In a possibly even more newsworthy case, J K Rowling sued a US publisher over the Harry Potter Lexicon (see News Review 5 May). The fan who put the book together claimed it was homage to Harry Potter, but Rowling successfully maintained that Vander Ark had used large amounts of material from her books without seeking or getting permission to do so. This has been an important test case in relation to an author's right to control use of their work.

The current tussle going on internationally in relation to e-book rights shows again the ultimate importance of the author's control of their rights. Some American publishers are seeking to put world e-book rights into their contracts. Authors are entitled to hand these to them if they wish, as the crucial rule is that the rights in their work are theirs to dispose of. But if they do so they will have to accept that they may be damaging publishers elsewhere in the world, whose control of individual markets will be threatened. Ultimately the international publishers will object and this means that these authors won't be able to sell their work around the world in the same way.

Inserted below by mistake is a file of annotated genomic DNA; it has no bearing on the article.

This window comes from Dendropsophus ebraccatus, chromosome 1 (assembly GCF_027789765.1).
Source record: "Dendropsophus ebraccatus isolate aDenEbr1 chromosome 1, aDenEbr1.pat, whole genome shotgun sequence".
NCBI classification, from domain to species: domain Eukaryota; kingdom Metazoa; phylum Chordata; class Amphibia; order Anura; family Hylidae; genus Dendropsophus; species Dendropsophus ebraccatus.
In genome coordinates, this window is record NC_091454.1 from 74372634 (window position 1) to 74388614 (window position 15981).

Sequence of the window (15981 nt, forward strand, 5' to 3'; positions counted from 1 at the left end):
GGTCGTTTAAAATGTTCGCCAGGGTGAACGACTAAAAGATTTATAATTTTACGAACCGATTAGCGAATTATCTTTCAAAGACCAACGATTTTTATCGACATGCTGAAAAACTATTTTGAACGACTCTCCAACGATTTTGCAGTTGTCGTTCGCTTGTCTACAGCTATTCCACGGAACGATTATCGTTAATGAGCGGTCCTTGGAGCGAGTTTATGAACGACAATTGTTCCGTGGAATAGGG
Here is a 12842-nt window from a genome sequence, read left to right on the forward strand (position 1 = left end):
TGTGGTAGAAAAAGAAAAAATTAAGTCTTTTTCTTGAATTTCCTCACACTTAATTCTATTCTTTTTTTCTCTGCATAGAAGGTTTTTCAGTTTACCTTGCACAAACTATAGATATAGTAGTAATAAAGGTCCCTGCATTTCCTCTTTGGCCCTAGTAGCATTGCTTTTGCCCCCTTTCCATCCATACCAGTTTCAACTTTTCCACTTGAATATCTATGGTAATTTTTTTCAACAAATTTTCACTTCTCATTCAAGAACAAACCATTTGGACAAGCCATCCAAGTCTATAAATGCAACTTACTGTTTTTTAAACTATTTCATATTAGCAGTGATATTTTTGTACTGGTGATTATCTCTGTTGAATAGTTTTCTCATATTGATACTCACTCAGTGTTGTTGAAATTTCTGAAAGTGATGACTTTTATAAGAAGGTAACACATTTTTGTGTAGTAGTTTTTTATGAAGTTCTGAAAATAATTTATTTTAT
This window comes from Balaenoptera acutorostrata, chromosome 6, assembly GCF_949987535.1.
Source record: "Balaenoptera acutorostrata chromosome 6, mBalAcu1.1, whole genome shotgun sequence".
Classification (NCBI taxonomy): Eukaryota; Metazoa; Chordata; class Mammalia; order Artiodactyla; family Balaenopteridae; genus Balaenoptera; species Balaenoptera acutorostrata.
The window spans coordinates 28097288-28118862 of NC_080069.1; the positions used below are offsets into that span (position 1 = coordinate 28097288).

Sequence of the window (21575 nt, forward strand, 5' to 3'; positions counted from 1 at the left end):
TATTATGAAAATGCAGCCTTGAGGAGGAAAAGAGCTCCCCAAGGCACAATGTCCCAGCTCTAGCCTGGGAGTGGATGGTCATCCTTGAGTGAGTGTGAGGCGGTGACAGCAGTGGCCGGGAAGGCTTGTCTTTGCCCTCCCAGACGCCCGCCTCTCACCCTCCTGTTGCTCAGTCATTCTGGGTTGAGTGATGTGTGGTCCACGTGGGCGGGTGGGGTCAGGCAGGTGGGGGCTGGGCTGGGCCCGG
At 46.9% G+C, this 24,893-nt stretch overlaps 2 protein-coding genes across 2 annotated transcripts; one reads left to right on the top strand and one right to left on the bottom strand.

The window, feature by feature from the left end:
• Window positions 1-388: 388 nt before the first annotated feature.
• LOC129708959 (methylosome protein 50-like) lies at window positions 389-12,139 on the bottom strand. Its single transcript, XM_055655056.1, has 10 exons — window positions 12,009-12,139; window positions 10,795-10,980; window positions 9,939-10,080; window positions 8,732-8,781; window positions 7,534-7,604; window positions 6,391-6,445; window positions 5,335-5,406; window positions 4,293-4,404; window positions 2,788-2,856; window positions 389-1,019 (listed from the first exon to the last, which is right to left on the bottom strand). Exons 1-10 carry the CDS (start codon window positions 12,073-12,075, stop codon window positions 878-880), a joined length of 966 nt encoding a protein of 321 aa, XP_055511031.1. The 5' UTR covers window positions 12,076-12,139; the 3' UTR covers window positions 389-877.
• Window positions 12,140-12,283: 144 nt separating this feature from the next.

But not all recent developments in copyright are against the writer's interest. 'Creative Commons' has provided a new way of licensing material so that it can be used for other purposes, depending on what parameters the author has set. The Internet has vastly increased authors' potential access to their market, and produced a range of new opportunities.

A little while ago Reg Carr, Librarian Emeritus at the University of Oxford's Bodleian Library, defended Google in the Bookseller:

'For the Bodleian, however - an early Google signatory - such efforts mark the liberation of millions of relatively obscure and out-of-copyright books from the depths of its vast stacks. Our involvement contributes both to the betterment of society and to the legacy of our founder, Elizabethan diplomat Sir Thomas Bodley, who sought a repository of information not simply for the University of Oxford, but for the wider world. The internet has provided the opportunity to reinterpret Bodley's vision of the library's universal value by adding a potential readership of billions to the 40,000 or so individuals who are able to physically visit its premises each year...